be uploaded to Logbook of the World, and QSL cards are available on
request (please e-mail WD9EWK directly at patrick <at> wd9ewk.net with
the QSO details).

[ANS thanks Patrick Stoddard, WD9EWK/VA7EWK, for the above information]


Donate to AMSAT Tax-Free From Your IRA

Are you over 70-1/2 years of age and need to meet your IRA's Required
Minimum Distribution for 2019? Consider making a donation to AMSAT!

Under the Protecting Americans from Tax Hikes Act of 2015, individuals
over 70-1/2 years of age may make direct transfers of up to $100,000
per year from a traditional IRA to an eligible charity without
increasing their taxable income. Consult your tax advisor or
accountant to make certain you are eligible.

AMSAT is a 501(c)(3) not-for-profit educational and scientific
organization whose purpose is to design, construct, launch, and
operate satellites in space and to provide the support needed to
encourage amateurs to utilize these resources. AMSAT's federal tax ID
is 52-0888529.


Electron Booster on the Pad for Rocket Lab’s 10th Mission

Rocket Lab has announced that its next mission will launch multiple
microsatellites in a rideshare mission representing five different
countries. The launch window for Rocket Lab’s tenth flight, will open
November 25, New Zealand time, and take place from Rocket Lab Launch
Complex 1 on New Zealand’s Mahia Peninsula.

Onboard this rideshare mission are six spacecraft comprised of 5cm
PocketQube microsatellites from satellite manufacturer and mission
management provider Alba Orbital. Two of these satellites include
downlinks in the UHF amateur radio band.

TRSI is a PocketQube for technology demostration. Its main objective
is to show which functionality can be achieved with dimensions of
5cm x 5cm x 5cm. It carries two experiments that are connected to
the amateur-satellite service.

+ First is a waterfall experiment which will show an image in the
  waterfall diagram by hopping the frequency within its transmission
  band (image-type beacon).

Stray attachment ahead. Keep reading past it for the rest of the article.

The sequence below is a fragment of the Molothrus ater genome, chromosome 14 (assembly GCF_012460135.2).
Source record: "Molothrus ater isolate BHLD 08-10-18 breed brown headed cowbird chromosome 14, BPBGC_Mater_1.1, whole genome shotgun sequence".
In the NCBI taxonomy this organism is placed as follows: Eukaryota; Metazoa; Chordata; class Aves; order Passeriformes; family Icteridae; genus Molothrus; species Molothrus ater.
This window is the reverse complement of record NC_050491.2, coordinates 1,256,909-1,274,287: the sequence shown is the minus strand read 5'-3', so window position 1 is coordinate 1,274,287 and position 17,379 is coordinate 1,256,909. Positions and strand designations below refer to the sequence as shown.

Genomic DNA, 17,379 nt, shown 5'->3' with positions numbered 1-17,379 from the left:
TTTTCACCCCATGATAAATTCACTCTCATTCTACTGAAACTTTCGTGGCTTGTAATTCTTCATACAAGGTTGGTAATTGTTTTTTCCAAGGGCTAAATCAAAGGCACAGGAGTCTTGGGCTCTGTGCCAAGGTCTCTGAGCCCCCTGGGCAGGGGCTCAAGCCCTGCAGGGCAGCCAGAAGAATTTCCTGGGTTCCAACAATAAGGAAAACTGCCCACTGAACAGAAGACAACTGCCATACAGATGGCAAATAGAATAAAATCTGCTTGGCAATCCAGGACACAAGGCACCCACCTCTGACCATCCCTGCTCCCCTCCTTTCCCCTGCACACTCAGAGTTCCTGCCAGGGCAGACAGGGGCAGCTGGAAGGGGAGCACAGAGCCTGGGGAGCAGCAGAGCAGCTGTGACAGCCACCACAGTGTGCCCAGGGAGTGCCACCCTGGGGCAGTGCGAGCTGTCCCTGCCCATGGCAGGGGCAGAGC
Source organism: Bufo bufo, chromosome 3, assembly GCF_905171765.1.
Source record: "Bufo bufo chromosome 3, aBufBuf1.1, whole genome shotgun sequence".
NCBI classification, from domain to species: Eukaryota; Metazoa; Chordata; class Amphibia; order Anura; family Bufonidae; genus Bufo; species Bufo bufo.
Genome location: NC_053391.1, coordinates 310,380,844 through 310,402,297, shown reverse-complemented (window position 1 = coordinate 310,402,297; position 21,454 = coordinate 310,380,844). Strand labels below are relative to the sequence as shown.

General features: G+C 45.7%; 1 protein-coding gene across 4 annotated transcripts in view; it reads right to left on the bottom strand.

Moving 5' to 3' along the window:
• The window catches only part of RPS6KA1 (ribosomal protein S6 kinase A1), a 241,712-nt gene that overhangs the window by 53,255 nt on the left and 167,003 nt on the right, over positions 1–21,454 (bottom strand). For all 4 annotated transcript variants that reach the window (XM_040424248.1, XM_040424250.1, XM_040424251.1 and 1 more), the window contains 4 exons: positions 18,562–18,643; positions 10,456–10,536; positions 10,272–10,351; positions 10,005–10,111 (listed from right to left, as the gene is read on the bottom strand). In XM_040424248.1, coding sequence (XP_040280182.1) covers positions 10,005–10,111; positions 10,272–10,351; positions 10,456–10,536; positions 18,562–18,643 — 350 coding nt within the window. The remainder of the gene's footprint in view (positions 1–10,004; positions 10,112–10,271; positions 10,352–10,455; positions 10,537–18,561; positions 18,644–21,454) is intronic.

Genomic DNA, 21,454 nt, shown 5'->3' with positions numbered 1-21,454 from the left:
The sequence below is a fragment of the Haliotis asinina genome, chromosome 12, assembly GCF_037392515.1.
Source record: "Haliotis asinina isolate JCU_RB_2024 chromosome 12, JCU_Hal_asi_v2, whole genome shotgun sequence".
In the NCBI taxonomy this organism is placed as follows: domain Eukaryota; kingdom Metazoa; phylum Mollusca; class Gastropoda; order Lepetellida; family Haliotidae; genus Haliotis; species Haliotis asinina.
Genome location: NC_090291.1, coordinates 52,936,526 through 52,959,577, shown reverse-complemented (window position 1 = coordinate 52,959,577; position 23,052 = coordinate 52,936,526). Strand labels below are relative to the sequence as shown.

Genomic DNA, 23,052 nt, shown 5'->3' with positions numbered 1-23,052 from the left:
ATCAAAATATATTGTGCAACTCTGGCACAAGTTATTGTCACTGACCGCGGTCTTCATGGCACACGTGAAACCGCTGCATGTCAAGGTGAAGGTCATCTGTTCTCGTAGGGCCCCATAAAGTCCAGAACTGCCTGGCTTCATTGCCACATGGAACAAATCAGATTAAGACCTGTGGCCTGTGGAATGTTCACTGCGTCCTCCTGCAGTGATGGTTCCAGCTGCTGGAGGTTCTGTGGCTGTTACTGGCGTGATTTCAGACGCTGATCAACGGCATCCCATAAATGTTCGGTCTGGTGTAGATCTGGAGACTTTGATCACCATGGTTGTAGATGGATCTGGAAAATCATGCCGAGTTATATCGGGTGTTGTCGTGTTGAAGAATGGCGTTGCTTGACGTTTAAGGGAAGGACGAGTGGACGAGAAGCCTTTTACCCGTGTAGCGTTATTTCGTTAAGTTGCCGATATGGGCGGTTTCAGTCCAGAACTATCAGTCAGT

+ The second experiment is to analyze RF reception capabilities from
  LEO with a novel detector receiver and a small patch antenna. It
  was designed to test if small satellite receivers which don´t need
  deployable antennas are feasible. The received signal´s envelope
  will be sampled and forwarded using UHF in MFSK for signal ana-
  lysis. During the experiment phase the satellite will also perform
  as an amateur CW repeater, providing additional RX strength indi-
  cation; eg. CW morse signals will be re-sent in MFSK, showing the
  RX amplitude in dBm. A downlink on 437.075 MHz has been coordinated.

IARU Frequency Coordination information has been posted at:

FossaSat-1 PocketQube by AMSAT-EA which has a 5x5x5cm structure and
a total mass of 250 grams. Radio link testing features a new experi-
mental RF chirp modulation called LoRa which greatly improves the link
budget reducing the power consumed and reduces the cost of receivers.

The output power from the transmitter required for the correct recep-
tion during a pass is also very low at well under 100mW, being spread
spectrum at such low power it poses no interference risk. It operates
at a considerable level below the noise level of other systems and
would cause no interference to weak narrowband signals.

Students & amateurs will be able to receive telemetry from the satel-
lite with inexpensive hardware, expanding & promoting the amateur sat-
ellite community with youth. Uplink challenges will also be carried
out with rewards for amateurs.

The mission is completely open source with all information regarding
the design of the satellite & how to decode its information clearly